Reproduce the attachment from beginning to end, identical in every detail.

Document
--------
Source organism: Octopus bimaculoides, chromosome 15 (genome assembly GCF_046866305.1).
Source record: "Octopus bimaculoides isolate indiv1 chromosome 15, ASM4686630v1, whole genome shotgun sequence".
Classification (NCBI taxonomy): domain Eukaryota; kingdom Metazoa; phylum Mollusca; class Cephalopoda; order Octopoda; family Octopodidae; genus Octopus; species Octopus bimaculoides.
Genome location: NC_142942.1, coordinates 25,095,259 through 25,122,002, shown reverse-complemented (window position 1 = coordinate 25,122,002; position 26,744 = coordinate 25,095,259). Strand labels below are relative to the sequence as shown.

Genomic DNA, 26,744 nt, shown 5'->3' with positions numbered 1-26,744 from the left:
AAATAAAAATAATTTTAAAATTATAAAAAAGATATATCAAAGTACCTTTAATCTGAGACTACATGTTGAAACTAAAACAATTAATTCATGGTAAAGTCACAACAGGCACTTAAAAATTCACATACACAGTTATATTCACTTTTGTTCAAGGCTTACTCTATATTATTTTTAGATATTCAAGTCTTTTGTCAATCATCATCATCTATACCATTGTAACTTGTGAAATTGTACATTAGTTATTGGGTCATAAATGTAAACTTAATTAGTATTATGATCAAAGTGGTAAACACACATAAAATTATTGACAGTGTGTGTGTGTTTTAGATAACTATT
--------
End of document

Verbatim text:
Source organism: Octopus bimaculoides, chromosome 15 (genome assembly GCF_046866305.1).
Source record: "Octopus bimaculoides isolate indiv1 chromosome 15, ASM4686630v1, whole genome shotgun sequence".
Classification (NCBI taxonomy): domain Eukaryota; kingdom Metazoa; phylum Mollusca; class Cephalopoda; order Octopoda; family Octopodidae; genus Octopus; species Octopus bimaculoides.
Genome location: NC_142942.1, coordinates 25,095,259 through 25,122,002, shown reverse-complemented (window position 1 = coordinate 25,122,002; position 26,744 = coordinate 25,095,259). Strand labels below are relative to the sequence as shown.

Genomic DNA, 26,744 nt, shown 5'->3' with positions numbered 1-26,744 from the left:
AAATAAAAATAATTTTAAAATTATAAAAAAGATATATCAAAGTACCTTTAATCTGAGACTACATGTTGAAACTAAAACAATTAATTCATGGTAAAGTCACAACAGGCACTTAAAAATTCACATACACAGTTATATTCACTTTTGTTCAAGGCTTACTCTATATTATTTTTAGATATTCAAGTCTTTTGTCAATCATCATCATCTATACCATTGTAACTTGTGAAATTGTACATTAGTTATTGGGTCATAAATGTAAACTTAATTAGTATTATGATCAAAGTGGTAAACACACATAAAATTATTGACAGTGTGTGTGTGTTTTAGATAACTATT